The collection consists of correspondence, classroom material, printed material, reports, minutes, and proposals. The material primarily concerns staff, students, administration, program planning and outcome, budget, and participating high schools. Like materials relating to the Secondary School Science Project and Princeton-Trenton Institute are also included.
PCSP curriculum and the instructors' ideas for and reflections on the curriculum are particularly well documented in reports. Also of interest are materials relating to specific classes and students, which in some cases reflect the progress of and changes observed in students during their time in PCSP and afterwards. The records are comparatively sparse for the years following Judson's departure as program director after the 1966 session, but the 1977 "Survey of College Retention and Attrition in the Princeton Cooperative School Program" provides somewhat detailed information on PCSP sessions from 1966 to 1975.
Established in January 1964 as the Princeton Summer Studies Program, the Princeton Cooperative School Program (PCSP) was an Upward Bound program with the purpose of increasing the pool of qualified college applicants from those "disadvantaged by race, economics, or both." Sheldon Judson, Knox Taylor Professor of Geology at Princeton, served as program director from 1963 to 1966. Judson was also chair of the Secondary School Science Project, "Time, Space, Matter," another Princeton program which supplied the science curriculum for the PCSP.
The PCSP was divided into two phases: a six-week summer residential program on the Princeton campus and an individualized follow-up program that lasted through each student's senior year of high school. African-American students selected from the Princeton, Burlington, Trenton, Hightstown, Newark, and Jersey City, New Jersey school systems were the program's primary participants. Students were selected for participation in the spring of their sophomore year and were nominated by their teachers on the basis of strong personalities and the potential to achieve in the areas of social or intellectual leadership. Classes in English, science and math formed the core of the curriculum, along with social studies, language arts, and creative arts. The PCSP was primarily staffed by university and high school faculty, but Princeton undergraduates and some graduate students served as teaching assistants. Teachers from a Princeton University administered program for high school teachers, the Princeton-Trenton Institute, also participated.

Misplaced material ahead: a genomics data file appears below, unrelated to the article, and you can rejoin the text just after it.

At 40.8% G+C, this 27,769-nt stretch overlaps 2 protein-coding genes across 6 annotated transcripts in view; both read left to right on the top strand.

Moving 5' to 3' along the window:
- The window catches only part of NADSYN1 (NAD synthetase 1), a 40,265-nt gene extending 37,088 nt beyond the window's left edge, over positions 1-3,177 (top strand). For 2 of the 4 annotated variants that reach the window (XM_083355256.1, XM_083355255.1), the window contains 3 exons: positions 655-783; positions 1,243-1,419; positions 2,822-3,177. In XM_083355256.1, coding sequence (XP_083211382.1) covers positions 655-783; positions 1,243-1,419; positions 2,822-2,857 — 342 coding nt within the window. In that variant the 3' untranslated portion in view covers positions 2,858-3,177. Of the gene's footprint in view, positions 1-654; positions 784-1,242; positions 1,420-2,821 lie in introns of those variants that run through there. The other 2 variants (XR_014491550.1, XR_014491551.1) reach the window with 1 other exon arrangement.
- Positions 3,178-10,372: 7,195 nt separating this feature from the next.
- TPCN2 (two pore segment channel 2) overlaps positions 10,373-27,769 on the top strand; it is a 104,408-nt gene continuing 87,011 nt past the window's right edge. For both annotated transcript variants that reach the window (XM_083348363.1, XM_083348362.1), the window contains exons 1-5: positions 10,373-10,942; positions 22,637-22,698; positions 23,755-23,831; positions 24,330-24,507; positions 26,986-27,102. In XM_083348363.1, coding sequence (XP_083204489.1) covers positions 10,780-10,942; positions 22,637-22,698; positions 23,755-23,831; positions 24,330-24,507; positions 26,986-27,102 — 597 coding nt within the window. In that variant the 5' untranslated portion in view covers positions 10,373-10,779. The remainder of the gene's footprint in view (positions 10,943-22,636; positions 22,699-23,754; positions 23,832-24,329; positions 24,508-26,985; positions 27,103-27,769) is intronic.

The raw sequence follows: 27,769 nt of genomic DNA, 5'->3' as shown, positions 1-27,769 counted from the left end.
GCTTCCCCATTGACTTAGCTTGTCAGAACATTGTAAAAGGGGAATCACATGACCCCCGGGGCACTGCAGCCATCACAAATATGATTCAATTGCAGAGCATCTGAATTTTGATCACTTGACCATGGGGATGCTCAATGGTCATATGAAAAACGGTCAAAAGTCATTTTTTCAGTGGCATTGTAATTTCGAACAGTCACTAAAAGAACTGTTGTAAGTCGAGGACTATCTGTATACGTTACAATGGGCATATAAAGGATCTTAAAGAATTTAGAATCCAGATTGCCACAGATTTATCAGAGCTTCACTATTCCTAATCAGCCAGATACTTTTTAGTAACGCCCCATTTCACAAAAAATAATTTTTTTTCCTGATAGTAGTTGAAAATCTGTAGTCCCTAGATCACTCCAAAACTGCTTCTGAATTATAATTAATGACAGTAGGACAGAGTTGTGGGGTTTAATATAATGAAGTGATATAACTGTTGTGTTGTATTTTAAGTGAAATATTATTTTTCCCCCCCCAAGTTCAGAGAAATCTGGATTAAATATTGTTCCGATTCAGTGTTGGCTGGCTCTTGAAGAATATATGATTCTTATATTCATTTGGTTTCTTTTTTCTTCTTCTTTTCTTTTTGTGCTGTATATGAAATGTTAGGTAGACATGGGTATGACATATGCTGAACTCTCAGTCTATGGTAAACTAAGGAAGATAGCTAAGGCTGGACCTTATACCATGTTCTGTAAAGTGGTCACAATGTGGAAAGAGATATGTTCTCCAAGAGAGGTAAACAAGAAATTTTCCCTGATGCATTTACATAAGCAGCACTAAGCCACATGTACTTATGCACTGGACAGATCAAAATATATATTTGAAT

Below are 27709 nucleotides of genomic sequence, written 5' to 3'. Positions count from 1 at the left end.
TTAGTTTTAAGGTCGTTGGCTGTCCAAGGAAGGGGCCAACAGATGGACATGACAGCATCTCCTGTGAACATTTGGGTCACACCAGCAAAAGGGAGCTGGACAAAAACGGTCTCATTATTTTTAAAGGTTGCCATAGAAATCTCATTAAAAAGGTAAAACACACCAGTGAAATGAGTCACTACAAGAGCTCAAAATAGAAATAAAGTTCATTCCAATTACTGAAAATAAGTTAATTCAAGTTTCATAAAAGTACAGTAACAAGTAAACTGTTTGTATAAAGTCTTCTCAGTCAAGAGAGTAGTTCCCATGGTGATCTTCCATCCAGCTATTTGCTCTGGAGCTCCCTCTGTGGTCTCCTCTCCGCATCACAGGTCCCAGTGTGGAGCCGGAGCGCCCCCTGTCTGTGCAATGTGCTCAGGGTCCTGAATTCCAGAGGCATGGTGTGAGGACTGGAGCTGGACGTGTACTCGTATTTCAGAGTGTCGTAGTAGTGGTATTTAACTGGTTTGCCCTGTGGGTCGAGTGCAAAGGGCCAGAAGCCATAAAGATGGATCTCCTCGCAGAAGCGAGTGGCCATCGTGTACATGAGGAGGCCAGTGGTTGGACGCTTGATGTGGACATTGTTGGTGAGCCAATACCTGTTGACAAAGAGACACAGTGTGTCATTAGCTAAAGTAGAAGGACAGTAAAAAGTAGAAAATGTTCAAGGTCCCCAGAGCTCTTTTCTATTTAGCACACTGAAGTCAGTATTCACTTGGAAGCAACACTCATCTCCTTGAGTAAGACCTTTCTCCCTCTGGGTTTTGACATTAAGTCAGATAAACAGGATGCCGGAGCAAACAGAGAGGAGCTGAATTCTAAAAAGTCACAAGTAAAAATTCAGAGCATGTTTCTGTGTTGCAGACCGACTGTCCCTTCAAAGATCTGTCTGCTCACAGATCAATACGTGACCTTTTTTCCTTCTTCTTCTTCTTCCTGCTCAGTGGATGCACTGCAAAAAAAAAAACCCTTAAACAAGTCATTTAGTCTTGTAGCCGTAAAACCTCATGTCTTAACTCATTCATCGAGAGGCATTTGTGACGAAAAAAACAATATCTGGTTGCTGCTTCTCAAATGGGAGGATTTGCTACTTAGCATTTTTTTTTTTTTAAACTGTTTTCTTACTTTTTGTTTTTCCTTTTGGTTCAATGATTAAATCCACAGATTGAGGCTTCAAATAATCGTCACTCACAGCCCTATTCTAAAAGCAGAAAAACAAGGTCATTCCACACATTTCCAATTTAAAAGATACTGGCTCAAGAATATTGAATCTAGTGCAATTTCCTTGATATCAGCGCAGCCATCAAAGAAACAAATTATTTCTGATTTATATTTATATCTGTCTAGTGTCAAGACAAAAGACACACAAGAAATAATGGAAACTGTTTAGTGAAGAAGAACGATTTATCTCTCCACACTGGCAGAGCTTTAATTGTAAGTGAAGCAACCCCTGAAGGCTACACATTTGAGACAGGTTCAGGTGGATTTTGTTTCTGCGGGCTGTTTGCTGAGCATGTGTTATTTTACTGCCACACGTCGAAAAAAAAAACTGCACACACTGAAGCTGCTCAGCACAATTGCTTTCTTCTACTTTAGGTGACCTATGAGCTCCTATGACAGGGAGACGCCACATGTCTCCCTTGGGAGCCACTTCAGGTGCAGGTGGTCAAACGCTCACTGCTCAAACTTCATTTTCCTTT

PCSP students spent most of the day in class, and devoted late afternoons to athletic activity. In the evenings, students were expected to complete homework and participate in student government meetings. On weekends, participants often went on field trips. Some students held campus jobs. The PCSP was supported by a grant from the Rockefeller Foundation and in part by Princeton University and the National Science Foundation. The program was phased out after the 1976 summer session.
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Princeton Cooperative School Program Records; 1958-1977 (mostly 1963-1966), Princeton University Archives, Department of Rare Books and Special Collections, Princeton University Library.